Women’s blood vessels age at a faster rate than men’s, researchers from the Smidt Heart Institute at Cedars-Sinai reported this month—a finding that could explain some of the considerable sex gaps in CVD in men and women.

A group of scientists from the University of Alabama at Birmingham have derived predictive equations to identify adults at a high risk of having nocturnal hypertension or nondipping systolic blood pressure—both hard-to-catch conditions that can raise a person’s risk for CVD.

Blood pressure-monitoring technology is hitting the wearables market hard this year, and tech companies are vying to create the optimal tool for tracking BP on the go. But one company thinks they already have it figured out, according to CNET—in the form of BP-monitoring earbuds.

Taking steps to keep older patients’ systolic blood pressure under the 120 mmHg mark could lower those patients’ risk of MI, stroke, death and mild cognitive impairment, according to a new study—but it could also fast-track a decline in kidney health.

Working long hours was linked to as much as a 70% increased risk of masked hypertension and a 66% greater risk of sustained hypertension in a recent study of 3,500 white-collar employees in Quebec, Canada.

An FDA-approved antiarrhythmic drug known as dofetilide could be repurposed to treat pulmonary arterial hypertension, researchers have found.

A nine-week mindfulness training course helped hypertensive patients lower their blood pressure and improve healthy habits in a study out of the Mindfulness Center at Brown University’s School of Public Health.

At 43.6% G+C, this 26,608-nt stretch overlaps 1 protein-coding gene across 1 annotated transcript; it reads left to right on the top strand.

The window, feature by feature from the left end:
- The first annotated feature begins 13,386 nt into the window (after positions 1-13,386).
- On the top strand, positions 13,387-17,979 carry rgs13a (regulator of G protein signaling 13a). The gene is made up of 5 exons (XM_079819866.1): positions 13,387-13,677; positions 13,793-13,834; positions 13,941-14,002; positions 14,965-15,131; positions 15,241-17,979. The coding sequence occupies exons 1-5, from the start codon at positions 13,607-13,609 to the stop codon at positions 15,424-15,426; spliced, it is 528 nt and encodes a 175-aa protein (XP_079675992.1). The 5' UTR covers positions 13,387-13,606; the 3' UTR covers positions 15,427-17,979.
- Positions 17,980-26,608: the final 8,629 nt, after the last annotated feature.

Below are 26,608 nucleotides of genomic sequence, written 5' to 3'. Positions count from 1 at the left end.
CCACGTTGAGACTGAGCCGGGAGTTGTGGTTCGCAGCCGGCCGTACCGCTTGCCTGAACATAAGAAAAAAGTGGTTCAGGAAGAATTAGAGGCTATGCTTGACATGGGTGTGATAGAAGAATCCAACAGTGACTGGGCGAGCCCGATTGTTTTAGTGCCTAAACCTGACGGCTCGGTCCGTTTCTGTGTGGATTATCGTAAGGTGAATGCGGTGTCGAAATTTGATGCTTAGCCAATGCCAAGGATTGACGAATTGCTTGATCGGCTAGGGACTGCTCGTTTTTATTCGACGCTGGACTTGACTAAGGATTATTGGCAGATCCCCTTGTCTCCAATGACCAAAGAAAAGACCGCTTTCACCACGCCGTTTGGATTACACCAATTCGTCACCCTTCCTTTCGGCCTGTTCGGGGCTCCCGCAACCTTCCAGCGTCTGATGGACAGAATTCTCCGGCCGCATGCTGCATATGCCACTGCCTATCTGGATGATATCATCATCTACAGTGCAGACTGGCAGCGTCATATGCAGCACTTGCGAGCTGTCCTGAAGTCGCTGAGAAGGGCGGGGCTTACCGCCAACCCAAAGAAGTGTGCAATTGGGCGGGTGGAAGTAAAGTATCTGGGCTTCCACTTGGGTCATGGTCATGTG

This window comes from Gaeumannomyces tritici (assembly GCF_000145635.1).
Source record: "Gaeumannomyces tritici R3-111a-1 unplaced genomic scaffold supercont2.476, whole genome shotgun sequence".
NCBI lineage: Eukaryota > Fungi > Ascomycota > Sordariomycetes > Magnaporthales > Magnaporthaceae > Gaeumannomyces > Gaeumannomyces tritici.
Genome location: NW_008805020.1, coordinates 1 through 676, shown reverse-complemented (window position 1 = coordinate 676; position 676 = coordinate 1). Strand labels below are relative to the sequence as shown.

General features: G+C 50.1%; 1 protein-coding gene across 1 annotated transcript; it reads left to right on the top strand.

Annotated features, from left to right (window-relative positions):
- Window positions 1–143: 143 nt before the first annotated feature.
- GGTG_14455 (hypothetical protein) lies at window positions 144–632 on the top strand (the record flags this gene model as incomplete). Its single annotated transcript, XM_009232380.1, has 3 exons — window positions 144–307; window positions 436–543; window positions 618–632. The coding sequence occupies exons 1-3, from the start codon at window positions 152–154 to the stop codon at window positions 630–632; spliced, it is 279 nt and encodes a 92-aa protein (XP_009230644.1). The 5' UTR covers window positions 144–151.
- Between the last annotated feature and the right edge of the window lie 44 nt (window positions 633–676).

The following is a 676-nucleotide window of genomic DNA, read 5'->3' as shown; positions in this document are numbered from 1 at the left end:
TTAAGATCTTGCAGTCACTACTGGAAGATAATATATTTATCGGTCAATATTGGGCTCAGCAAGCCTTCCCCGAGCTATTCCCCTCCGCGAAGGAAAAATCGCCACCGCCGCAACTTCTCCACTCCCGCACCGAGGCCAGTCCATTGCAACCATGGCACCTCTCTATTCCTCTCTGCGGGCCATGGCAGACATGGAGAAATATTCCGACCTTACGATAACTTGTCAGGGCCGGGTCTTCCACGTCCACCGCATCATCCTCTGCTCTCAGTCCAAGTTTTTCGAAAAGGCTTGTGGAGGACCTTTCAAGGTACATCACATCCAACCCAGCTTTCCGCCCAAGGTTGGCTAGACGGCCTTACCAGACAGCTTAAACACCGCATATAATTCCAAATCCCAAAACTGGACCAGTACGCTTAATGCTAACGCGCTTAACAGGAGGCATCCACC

Worries about deportation could be contributing to worse heart health among Latina women in the U.S., according to work published Nov. 27 in the Journal of the American Heart Association.

Legal loopholes in the 510(k) clearance process mean countless faulty BP devices can make it to pharmacy shelves without proper testing, leading to confusion among consumers and healthcare providers alike, according to a news story from the American Medical Association.

Joint research from the American Heart Association and American Medical Association suggests that just half of practicing physicians and healthcare professionals have received blood pressure measurement training since they left school.

Nearly one-third of insured adults with diagnosed hypertension were nonadherent to their antihypertensive medications in 2015, according to a report published Nov. 4 in Hypertension.

Living with chronic stress could have serious implications for blood pressure control in black patients, Reuters reported Nov. 5.